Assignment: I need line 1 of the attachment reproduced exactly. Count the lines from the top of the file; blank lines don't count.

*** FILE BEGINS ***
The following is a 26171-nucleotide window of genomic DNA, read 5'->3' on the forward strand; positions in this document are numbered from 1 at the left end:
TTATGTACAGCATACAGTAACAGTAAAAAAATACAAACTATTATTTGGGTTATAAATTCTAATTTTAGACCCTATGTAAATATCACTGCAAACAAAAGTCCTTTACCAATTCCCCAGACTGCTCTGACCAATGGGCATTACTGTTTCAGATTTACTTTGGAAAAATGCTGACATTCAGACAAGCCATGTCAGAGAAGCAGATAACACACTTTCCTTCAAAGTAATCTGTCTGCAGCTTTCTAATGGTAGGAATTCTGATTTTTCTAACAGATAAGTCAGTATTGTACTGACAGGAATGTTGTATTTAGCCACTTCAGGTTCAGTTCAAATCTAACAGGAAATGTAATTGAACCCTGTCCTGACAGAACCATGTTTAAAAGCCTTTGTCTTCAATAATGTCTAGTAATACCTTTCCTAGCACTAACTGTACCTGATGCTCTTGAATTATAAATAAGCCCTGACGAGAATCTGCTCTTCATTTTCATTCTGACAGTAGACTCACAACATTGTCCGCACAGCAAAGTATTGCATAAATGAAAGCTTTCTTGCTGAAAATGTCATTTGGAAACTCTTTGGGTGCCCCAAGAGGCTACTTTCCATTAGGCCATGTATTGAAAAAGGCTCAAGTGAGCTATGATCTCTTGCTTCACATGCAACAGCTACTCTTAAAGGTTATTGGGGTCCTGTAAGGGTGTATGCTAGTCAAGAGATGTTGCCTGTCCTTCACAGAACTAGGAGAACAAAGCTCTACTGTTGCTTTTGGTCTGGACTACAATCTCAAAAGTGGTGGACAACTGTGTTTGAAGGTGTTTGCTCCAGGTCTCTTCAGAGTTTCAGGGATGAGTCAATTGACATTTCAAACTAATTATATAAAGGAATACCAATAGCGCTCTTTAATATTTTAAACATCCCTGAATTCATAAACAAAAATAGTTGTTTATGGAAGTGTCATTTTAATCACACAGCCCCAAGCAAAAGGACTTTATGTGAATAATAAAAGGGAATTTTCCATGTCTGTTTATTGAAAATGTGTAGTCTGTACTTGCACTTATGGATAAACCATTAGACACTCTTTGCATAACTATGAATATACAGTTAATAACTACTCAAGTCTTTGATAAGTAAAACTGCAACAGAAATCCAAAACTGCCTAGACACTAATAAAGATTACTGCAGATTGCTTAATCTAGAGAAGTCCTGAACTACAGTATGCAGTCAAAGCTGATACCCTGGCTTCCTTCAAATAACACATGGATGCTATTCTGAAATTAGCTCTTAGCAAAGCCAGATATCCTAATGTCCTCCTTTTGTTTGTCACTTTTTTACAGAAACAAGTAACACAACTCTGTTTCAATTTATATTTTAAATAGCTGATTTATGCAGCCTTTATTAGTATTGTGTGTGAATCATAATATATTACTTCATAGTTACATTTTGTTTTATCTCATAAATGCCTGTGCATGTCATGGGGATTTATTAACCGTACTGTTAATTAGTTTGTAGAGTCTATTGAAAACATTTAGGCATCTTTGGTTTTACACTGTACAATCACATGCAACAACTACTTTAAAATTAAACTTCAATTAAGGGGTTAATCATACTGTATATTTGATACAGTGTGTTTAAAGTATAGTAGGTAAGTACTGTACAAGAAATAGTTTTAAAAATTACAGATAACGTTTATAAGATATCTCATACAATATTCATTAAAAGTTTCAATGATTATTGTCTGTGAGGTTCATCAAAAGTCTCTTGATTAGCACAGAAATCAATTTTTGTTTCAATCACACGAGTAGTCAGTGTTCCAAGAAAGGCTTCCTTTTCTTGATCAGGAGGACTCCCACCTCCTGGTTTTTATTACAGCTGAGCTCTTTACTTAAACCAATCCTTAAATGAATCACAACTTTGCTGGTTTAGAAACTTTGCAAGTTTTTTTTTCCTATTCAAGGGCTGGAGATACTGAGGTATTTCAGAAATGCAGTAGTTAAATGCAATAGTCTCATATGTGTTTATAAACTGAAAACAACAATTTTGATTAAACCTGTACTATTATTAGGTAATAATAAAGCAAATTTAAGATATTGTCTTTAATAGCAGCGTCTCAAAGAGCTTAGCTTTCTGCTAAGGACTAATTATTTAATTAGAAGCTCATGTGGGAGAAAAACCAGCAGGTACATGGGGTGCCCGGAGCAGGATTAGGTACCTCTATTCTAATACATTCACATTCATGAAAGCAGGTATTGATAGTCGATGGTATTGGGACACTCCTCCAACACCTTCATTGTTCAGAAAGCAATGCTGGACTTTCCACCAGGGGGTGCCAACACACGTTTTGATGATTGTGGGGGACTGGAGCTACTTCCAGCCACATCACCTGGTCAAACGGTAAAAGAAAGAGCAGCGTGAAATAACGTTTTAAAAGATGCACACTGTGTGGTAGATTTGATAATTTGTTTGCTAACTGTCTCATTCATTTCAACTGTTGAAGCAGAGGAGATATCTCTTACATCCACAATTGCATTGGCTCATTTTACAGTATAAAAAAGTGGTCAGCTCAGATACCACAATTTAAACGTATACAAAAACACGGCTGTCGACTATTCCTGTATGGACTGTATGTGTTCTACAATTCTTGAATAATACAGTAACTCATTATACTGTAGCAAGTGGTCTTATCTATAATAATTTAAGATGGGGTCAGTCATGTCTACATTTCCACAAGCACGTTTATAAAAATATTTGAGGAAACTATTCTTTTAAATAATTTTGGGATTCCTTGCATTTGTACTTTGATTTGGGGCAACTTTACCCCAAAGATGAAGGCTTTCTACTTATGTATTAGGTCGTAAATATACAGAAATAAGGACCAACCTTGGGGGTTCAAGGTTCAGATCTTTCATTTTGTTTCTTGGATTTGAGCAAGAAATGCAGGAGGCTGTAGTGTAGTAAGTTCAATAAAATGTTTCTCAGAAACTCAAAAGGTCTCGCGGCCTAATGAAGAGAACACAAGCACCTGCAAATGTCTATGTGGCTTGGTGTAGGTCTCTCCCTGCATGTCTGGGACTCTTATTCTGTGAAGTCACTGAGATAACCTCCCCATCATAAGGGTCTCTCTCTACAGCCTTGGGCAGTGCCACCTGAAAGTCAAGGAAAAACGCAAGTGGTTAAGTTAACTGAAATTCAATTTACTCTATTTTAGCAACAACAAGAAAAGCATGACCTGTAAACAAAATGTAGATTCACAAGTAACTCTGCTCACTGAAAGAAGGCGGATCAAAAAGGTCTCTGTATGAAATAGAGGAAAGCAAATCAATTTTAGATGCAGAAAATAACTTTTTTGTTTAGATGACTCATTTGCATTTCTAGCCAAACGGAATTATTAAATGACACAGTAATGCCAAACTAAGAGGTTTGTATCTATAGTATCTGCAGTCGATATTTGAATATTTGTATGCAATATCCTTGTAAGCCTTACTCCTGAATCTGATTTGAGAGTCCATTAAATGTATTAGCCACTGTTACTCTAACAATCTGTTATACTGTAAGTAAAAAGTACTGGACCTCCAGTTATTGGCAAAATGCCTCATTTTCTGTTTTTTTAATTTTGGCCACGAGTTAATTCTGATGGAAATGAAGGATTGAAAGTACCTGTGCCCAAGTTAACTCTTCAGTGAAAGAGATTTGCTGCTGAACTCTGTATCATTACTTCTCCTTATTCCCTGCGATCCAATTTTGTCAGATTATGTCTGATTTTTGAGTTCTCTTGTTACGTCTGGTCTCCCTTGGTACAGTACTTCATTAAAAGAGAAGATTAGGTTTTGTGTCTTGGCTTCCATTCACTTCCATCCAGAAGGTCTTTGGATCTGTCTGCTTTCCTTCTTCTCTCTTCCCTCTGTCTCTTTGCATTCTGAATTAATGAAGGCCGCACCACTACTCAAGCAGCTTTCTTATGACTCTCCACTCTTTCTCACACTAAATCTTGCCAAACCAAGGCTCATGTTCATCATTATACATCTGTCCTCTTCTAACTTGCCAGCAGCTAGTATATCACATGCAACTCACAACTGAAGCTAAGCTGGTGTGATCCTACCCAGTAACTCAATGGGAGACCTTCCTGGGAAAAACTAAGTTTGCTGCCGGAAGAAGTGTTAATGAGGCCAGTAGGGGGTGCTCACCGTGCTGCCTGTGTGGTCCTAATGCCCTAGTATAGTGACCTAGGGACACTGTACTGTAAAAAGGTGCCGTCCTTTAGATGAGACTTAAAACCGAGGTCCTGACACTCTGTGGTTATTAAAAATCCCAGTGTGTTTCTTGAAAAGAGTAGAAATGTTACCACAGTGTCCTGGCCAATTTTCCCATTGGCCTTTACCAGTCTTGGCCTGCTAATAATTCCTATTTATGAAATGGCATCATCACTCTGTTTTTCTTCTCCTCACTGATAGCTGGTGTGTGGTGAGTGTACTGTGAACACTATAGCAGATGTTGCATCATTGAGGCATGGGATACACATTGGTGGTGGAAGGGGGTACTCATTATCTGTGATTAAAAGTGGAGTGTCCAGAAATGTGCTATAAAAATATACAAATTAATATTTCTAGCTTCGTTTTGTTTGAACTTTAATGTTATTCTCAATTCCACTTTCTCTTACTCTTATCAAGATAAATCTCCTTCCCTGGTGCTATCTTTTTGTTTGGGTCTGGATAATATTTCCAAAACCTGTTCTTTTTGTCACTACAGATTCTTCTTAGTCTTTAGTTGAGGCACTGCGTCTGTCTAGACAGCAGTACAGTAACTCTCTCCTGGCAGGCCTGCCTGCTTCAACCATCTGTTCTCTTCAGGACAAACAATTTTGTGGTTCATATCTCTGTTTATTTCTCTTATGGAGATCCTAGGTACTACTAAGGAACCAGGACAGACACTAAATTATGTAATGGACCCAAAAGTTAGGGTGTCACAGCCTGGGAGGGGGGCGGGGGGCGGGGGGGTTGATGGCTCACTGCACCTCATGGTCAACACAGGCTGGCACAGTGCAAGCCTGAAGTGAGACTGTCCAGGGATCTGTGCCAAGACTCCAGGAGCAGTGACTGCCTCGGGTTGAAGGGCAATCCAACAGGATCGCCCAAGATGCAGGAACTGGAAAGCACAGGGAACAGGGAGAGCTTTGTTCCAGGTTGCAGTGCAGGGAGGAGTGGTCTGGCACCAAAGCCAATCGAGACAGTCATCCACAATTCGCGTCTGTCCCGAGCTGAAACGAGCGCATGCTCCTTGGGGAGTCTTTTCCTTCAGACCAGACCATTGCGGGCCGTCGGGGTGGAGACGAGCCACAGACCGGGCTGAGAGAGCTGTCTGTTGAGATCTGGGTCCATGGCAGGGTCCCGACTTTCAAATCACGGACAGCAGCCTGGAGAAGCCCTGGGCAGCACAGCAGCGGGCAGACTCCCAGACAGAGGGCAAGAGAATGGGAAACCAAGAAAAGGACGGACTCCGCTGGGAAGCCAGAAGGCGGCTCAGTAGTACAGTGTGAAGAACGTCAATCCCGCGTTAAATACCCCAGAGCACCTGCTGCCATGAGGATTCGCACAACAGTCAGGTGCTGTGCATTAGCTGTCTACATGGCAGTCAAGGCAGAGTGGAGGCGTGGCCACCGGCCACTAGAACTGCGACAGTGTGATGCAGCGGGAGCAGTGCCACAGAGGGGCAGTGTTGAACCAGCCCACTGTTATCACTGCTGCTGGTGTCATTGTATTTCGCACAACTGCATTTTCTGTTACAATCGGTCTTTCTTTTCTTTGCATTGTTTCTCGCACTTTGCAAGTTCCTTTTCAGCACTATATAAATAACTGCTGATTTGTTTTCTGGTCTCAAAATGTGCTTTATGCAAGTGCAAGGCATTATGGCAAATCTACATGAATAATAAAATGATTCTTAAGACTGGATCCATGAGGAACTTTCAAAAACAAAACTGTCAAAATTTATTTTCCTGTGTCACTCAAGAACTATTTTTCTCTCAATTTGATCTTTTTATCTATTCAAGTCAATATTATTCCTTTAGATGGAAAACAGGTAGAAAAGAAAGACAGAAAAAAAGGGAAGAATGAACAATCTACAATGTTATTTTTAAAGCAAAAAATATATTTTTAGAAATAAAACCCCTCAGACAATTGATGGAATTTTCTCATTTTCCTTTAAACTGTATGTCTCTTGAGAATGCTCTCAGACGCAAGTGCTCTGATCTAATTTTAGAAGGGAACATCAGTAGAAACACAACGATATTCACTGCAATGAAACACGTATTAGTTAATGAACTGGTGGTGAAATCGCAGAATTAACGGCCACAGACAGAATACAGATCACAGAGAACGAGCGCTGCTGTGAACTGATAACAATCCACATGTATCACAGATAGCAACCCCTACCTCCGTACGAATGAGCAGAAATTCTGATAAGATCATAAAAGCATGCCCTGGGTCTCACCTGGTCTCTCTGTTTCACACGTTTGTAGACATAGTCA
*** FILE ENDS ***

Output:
The following is a 26171-nucleotide window of genomic DNA, read 5'->3' on the forward strand; positions in this document are numbered from 1 at the left end: